You can check your solutions here


The free Dutch daily newspaper Metro recently – I think it was in september – published a new type of puzzle calles tectonics.
The puzzle area usually is a rectangle, for example 4×5, which is subdivided into areas of size 1 to 5. An area of size 1 contains just the number 1, an area of size 2 contains the numbers 1 and 2, and so on, until an area of size 5 which contains the numbers 1, 2, 3, 4 and 5 exactly once.
A second rule is that the same number may never be adjacent: not horizontally, not vertically, and not diagonally.
Note that there is no rule that a number may appear just once in a row or column.

A complete filled tectonic may look like:
tectonic example solution

The puzzles in Metro are designed by Denksport, the largest puzzle publisher in the Netherlands. In the magazine shop I discovered a magazine with these puzzles.
Tectonic puzzle booklet can be ordered here. I think the order page is only in Dutch, and I’m not sure if you can mail order from abroad.

Nr 1)*
Tectonic 2015-10-15 5x10 exercise nr 1

Nr 2)*
tectonic 2015-10-14 nr 3 exercise

Nr 3)**
Tectonic 4x5 2015-10-15 nr 2 exercise

You can check your solutions here, here, and here.

The publisher claims that these puzzles are a new international rage. That may well be true, but a quick search on “tectonic puzzles” turned up just puzzles on plate tectonics.

Inspector Simon Mart and the stolen matchsticks

2000px-Searchtool.svgInspector Simon Mart looked at the old sign on the door of his office with his name: Inspector Mart, S. That his parents had bestowed just one initial on him, had been one of his life long irritations. He probably should have told his parents before his birth that he wanted many birth names. But perhaps he could persuade the guys who provided the signs on the doors that his initial should precede his family name, and not come after it. Well, he had his own room and that was a benefit that should last until the next reorganization.

His manager had dumped a file on his desk. He read the attached note: ‘to be solved last month’. It was the 29th of the month, and he decided that this urgency would allow him to start with a mug of coffee and a social chat with his fellow inspectors at he coffee machine. At the coffee machine he met a new and pretty police officer and he chatted for a quarter of an hour with her. After that chat he decided to pick up this file. It contained a number of reports as well as a copy of interrogations. He summoned that a couple of matchsticks encrusted with amethysts had been stolen from the London Matchbox Museum. There were three suspects, Jim, Jack and John, all well known criminals. It was known that none of them could speak two consecutive true statements. He looked at the interrogation reports:

Jim: Jack did it. John is innocent.
Jack: John did it. Jim is innocent.
John: Jim is innocent. Jack is innocent.

You can check your solutions here


Shikaku puzzles are puzzles which can be found in some magazines. They were invented by Nikoli, a Japanese puzzle firm. Allthough they can be drawn in black and white, the colored versions seem to be more popular. There are several websites offering them – see below They are also known as Shikaku ni Kire, rectangles, Divide by Squares and Divide by Box.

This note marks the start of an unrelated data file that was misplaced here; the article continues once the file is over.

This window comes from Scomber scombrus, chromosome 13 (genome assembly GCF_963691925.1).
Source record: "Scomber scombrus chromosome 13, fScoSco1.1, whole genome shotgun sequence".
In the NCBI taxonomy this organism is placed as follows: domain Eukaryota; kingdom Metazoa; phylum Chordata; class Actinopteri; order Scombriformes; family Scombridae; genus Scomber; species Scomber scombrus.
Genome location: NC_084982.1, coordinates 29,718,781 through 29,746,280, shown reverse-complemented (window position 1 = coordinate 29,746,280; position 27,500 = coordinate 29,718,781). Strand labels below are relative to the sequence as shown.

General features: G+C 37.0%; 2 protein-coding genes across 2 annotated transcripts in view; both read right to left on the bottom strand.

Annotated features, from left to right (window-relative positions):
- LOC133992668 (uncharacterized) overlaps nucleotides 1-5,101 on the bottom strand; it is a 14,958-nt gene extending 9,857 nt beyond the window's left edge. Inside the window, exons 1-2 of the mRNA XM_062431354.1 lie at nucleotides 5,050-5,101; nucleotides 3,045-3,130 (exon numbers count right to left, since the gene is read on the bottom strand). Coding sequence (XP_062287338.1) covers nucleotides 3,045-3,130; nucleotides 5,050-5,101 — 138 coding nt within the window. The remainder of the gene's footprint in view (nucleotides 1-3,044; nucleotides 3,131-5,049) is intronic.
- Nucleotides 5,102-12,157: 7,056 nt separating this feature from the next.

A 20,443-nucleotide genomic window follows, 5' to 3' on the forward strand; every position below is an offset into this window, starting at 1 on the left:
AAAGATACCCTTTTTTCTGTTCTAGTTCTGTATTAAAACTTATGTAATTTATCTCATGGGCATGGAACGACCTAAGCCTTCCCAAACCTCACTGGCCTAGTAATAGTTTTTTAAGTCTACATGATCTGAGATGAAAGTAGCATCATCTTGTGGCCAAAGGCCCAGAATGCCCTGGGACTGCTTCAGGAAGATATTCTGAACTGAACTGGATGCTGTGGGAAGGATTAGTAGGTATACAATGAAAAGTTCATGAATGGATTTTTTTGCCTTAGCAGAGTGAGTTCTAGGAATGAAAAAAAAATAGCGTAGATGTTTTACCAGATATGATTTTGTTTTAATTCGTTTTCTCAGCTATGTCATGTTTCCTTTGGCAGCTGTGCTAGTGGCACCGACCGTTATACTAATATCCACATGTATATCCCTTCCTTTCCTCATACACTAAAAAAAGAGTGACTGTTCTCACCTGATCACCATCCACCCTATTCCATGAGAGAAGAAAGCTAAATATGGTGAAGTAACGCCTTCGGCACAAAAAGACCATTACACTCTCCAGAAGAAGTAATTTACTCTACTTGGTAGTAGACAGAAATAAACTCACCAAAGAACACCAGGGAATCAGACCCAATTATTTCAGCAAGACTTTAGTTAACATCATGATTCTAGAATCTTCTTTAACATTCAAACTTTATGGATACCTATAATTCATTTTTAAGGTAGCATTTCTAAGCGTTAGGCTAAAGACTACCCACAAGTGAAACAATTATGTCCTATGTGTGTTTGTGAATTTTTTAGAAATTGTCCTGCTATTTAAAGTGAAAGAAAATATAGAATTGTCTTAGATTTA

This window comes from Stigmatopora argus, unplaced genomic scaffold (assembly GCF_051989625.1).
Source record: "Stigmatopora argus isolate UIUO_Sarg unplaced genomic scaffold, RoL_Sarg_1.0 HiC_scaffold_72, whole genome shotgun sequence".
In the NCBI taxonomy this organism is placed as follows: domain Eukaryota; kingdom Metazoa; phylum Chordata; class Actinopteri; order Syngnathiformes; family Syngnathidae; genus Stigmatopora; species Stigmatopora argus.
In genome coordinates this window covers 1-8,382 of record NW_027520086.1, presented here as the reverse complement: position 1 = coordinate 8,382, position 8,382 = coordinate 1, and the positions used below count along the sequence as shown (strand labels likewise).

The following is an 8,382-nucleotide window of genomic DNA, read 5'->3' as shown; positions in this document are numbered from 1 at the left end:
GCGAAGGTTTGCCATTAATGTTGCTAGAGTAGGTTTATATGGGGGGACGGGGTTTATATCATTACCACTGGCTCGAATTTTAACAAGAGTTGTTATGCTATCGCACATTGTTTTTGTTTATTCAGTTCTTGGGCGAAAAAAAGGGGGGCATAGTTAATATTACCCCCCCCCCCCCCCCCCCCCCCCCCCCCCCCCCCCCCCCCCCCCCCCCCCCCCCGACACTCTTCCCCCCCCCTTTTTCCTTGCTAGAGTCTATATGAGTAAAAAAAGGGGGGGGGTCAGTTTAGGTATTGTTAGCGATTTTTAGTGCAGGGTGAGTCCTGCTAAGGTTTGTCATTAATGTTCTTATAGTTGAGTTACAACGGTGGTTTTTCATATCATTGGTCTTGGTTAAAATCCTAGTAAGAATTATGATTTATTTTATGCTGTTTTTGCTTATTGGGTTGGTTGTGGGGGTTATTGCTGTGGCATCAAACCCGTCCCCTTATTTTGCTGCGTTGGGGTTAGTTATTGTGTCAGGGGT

The basic is a square or rectangle which has been subdivided into rectangles. The border lines are not shown in the exercise – this is what the solver has to find out. The sizes of the rectangles are given as clues.

shikaku 5x5 exercise

The solution:
shikaku 5x5 nr 1 solution

As you can see in the examples above:
(1) Only rectangles are used;
(2) Every rectangle has exactly 1 square indicating its size;

Here are some puzzles with them:
1) Problem 6×6

shikaku 6x6 nr 1 exercise

2) problem 7×7

shikaku 7x7 nr 1 exercise

3) problem 12×12

shikaku 2015-03-05 12x12 exercise

There are several apps for your android smartphone or ipad around. Sites which offer shikaku puzzles are:


You can check your solutions here, here and here

Inspector Simon Mart and the stolen matchstick

‘I was on the island of Lotl Ire Esain in the Archipellago,’ Inspector Simon Mart wrote in his text editor, ‘where I encountered a strange case. The island is remarkable ny its population, which consists of two distinct groups: Liars, who will always Lie but are honest in the sense that they will never steal, and Thieves, who will often steal but who are absolutely honest in that they will always tell you the truth.’

He continued to write:
In one case brought to my attention, a person had been robbed of a box of burnt matchsticks. Now that may sound ridiculous, but the island is devoid of trees and all wood must be imported so it is considered a criminal offense.

Two suspects were brought in, and it had already been established that one of them had to be the criminal. The policeofficer who brought them in introduced them as Peter and Paul.
‘What the hack,’ I thought. ‘Would it have been the same two persons or is every Jack and Joe called Peter and Paul here?’ Anyway, hoping that the thief would simply asnwer truthfully, I asked Peter: ‘Dit you steal the matchstick?’
But Peter simply answered: Paul is a Liar.
Asking Paul the same question to Paul, Paul replied: ‘Peter is a thief’.

Who stole the matchstick?

If you wish you can check your solution.